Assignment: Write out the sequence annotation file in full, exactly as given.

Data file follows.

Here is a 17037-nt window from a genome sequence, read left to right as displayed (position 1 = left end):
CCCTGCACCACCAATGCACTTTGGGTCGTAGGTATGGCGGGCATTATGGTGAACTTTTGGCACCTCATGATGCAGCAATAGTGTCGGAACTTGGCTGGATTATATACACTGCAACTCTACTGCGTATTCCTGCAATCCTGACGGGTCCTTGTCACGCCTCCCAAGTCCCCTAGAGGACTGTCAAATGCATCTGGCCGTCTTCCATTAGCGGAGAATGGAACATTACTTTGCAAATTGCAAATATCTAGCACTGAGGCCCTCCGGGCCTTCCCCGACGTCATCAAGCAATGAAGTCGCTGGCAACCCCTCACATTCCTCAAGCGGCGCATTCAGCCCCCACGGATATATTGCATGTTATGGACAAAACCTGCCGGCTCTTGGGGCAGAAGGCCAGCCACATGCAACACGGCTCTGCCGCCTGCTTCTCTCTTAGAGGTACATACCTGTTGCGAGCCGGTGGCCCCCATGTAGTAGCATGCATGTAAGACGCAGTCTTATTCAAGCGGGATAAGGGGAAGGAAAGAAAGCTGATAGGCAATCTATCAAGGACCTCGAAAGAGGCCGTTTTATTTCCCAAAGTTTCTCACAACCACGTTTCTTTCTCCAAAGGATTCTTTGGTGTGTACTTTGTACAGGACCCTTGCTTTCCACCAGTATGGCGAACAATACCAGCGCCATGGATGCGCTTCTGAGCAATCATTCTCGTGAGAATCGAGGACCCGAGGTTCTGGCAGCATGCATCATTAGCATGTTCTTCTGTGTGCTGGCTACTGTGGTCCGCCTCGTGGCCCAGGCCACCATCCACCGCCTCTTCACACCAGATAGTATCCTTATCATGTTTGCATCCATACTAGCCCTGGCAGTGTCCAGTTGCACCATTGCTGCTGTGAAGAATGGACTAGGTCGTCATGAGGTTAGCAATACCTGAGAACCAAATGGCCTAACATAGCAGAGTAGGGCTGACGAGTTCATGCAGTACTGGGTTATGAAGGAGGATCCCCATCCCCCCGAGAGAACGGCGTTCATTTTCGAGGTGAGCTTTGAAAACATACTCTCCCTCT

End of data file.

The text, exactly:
Here is a 17037-nt window from a genome sequence, read left to right as displayed (position 1 = left end):
CCCTGCACCACCAATGCACTTTGGGTCGTAGGTATGGCGGGCATTATGGTGAACTTTTGGCACCTCATGATGCAGCAATAGTGTCGGAACTTGGCTGGATTATATACACTGCAACTCTACTGCGTATTCCTGCAATCCTGACGGGTCCTTGTCACGCCTCCCAAGTCCCCTAGAGGACTGTCAAATGCATCTGGCCGTCTTCCATTAGCGGAGAATGGAACATTACTTTGCAAATTGCAAATATCTAGCACTGAGGCCCTCCGGGCCTTCCCCGACGTCATCAAGCAATGAAGTCGCTGGCAACCCCTCACATTCCTCAAGCGGCGCATTCAGCCCCCACGGATATATTGCATGTTATGGACAAAACCTGCCGGCTCTTGGGGCAGAAGGCCAGCCACATGCAACACGGCTCTGCCGCCTGCTTCTCTCTTAGAGGTACATACCTGTTGCGAGCCGGTGGCCCCCATGTAGTAGCATGCATGTAAGACGCAGTCTTATTCAAGCGGGATAAGGGGAAGGAAAGAAAGCTGATAGGCAATCTATCAAGGACCTCGAAAGAGGCCGTTTTATTTCCCAAAGTTTCTCACAACCACGTTTCTTTCTCCAAAGGATTCTTTGGTGTGTACTTTGTACAGGACCCTTGCTTTCCACCAGTATGGCGAACAATACCAGCGCCATGGATGCGCTTCTGAGCAATCATTCTCGTGAGAATCGAGGACCCGAGGTTCTGGCAGCATGCATCATTAGCATGTTCTTCTGTGTGCTGGCTACTGTGGTCCGCCTCGTGGCCCAGGCCACCATCCACCGCCTCTTCACACCAGATAGTATCCTTATCATGTTTGCATCCATACTAGCCCTGGCAGTGTCCAGTTGCACCATTGCTGCTGTGAAGAATGGACTAGGTCGTCATGAGGTTAGCAATACCTGAGAACCAAATGGCCTAACATAGCAGAGTAGGGCTGACGAGTTCATGCAGTACTGGGTTATGAAGGAGGATCCCCATCCCCCCGAGAGAACGGCGTTCATTTTCGAGGTGAGCTTTGAAAACATACTCTCCCTCT